Shelley has a PhD in women’s studies and transpersonal psych. “When I was studying, the feminists were like, there is no difference between men and women, let us in, we’ll play according to your rules. To me, that is what is wrong…we still have nothing but masculine values. Lily Dale is a feminine place. When I was getting my doctorate, the only person I found that I could identify with was Elizabeth Cady Stanton, who got written out of history because she wrote the women’s bible. She knew that the bible held much of this crap in place, you know, blaming women, making them less than. So I always identified with her. But I never knew, until about three years ago, that she was the architect of the women’s movement…she wrote most of what Susan B. Anthony said. And she was not only in Lily Dale every year, she was in this house. And I’ve had some very cool, interesting past-life associations with her. She was in this room!” In fact, the long list of well-known visitors to Lily Dale includes Houdini, Deepak Chopra, Lisa Ling, and the Dalai Lama’s monks.

When people are engaged in a social or cultural “connector”—such as eating, smoking, or drinking alcohol, coffee or tea—I like to join them in an effort to deepen that connection, and thus the level of trust. So, I joined the women in smoking cigarette after Native American cigarette (the Seneca Nation reservation is only about 15 minutes from Lily Dale). About an hour into our fascinating conversation, Shelley and Phyllis (who everyone calls Pink) invited me to not only stay for lunch and dinner, but also to stay the night in one of the open guest rooms. I was thrilled by the offer, and—while I hadn’t expected the invitation, I had secretly hoped for the chance to spend some more time at Lily Dale—so I feigned surprise in that polite way that we humans do. Oh…really?? Are you sure?? I mean, wow, that would be amazing. To which my 9-year-old son replied, “Why are you surprised, mom? You said in the car you hoped they would invite us to sleep over.” That little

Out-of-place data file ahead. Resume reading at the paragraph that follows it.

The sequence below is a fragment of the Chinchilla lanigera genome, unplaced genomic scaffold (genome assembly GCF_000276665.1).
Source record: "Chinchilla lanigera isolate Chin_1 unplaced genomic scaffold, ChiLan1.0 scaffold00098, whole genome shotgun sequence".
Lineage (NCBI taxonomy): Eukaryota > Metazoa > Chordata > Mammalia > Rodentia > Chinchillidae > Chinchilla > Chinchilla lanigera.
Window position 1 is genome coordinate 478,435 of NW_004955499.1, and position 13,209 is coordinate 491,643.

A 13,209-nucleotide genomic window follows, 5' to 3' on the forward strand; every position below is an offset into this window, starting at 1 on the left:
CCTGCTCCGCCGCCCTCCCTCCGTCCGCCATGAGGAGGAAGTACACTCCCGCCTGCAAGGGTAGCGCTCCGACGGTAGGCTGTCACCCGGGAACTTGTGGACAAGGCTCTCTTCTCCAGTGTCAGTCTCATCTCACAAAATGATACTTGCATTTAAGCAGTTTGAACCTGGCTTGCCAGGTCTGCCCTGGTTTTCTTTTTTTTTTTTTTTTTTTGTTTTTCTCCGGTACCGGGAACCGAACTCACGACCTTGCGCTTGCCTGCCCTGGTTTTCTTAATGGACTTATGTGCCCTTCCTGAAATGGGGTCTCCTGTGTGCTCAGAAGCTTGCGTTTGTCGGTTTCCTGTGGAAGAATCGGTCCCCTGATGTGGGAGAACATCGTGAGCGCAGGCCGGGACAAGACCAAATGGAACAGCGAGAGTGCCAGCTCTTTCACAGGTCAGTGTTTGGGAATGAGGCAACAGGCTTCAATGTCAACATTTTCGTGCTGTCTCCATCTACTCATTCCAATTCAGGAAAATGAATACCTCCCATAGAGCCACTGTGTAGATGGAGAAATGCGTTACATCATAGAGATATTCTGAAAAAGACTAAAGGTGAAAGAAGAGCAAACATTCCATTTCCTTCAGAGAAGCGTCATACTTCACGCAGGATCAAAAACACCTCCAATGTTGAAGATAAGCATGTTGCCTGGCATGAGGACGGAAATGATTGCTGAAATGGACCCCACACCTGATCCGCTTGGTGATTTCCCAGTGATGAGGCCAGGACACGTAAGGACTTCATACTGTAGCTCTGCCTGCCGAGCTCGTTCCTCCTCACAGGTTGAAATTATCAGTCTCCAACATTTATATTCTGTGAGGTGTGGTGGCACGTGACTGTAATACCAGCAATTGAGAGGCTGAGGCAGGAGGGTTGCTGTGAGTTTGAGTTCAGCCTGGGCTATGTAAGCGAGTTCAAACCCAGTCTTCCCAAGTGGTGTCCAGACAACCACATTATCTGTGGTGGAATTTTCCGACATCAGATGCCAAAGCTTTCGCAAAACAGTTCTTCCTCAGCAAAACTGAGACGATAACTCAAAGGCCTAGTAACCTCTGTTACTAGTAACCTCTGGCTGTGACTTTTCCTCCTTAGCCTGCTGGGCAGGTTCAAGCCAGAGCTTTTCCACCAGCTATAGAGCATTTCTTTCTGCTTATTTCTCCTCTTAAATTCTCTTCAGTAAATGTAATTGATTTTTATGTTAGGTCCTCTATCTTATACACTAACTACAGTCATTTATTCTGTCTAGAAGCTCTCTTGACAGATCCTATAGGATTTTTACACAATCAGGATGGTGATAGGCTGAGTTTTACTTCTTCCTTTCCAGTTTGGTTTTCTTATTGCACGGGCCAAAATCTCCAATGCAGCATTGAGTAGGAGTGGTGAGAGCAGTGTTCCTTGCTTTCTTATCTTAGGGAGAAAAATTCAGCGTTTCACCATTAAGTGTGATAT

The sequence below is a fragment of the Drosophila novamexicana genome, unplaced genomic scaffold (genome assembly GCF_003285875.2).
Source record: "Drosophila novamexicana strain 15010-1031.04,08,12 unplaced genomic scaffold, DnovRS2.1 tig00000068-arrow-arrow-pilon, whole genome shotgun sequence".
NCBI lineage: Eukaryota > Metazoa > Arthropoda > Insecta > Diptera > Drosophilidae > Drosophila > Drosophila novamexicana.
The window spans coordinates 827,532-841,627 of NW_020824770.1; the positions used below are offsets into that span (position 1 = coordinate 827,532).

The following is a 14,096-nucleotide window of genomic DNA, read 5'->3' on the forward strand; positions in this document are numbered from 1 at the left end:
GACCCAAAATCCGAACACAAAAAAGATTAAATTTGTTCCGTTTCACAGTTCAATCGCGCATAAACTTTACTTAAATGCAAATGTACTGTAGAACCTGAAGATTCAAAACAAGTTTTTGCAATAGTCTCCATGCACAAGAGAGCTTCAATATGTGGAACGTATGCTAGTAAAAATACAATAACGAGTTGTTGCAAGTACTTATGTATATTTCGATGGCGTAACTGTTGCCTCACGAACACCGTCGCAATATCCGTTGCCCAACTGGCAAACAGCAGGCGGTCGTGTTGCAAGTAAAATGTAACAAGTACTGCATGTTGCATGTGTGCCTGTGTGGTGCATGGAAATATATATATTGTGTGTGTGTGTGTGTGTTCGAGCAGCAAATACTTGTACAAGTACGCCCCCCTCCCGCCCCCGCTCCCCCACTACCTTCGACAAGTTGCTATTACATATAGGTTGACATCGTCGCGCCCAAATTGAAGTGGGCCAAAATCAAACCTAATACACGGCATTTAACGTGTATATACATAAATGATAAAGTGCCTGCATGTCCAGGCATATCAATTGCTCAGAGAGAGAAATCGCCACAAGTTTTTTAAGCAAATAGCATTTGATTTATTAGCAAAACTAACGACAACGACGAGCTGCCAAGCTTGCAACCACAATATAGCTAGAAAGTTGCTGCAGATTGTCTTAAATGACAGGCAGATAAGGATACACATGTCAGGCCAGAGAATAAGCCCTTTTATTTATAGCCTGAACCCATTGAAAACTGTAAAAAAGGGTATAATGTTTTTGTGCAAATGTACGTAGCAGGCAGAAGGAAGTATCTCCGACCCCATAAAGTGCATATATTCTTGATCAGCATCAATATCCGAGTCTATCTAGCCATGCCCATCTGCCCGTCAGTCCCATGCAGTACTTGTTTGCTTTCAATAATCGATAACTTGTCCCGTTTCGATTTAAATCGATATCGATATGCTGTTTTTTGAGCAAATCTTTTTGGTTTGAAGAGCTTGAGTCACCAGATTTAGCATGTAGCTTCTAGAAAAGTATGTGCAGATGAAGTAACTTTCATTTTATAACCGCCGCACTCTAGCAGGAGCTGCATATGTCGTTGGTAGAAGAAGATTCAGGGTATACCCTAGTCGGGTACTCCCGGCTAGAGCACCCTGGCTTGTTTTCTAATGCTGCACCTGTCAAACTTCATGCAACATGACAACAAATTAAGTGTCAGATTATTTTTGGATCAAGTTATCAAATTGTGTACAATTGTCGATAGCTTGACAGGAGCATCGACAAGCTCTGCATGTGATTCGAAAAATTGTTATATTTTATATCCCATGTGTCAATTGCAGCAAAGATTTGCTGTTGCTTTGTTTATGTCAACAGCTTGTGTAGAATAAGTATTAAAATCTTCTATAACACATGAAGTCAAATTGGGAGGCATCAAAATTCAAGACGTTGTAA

Anyhow, embarrassing moment over, we accepted the kind invitation and were treated to the ultimate guided tour (via Shelley’s golf cart) of Lily Dale and its rich history. We cruised down each winding road, as Shelley pointed out famous houses, signs for tarot readings and mediums, the fairy forest, a pet cemetery, the tiny post office, forest temple, and the famous “inspiration stump.” After our tour, we drove the cart to her sister Danielle’s house, where we ate egg salad sandwiches, chili and potato chips and continued to get to know each other better.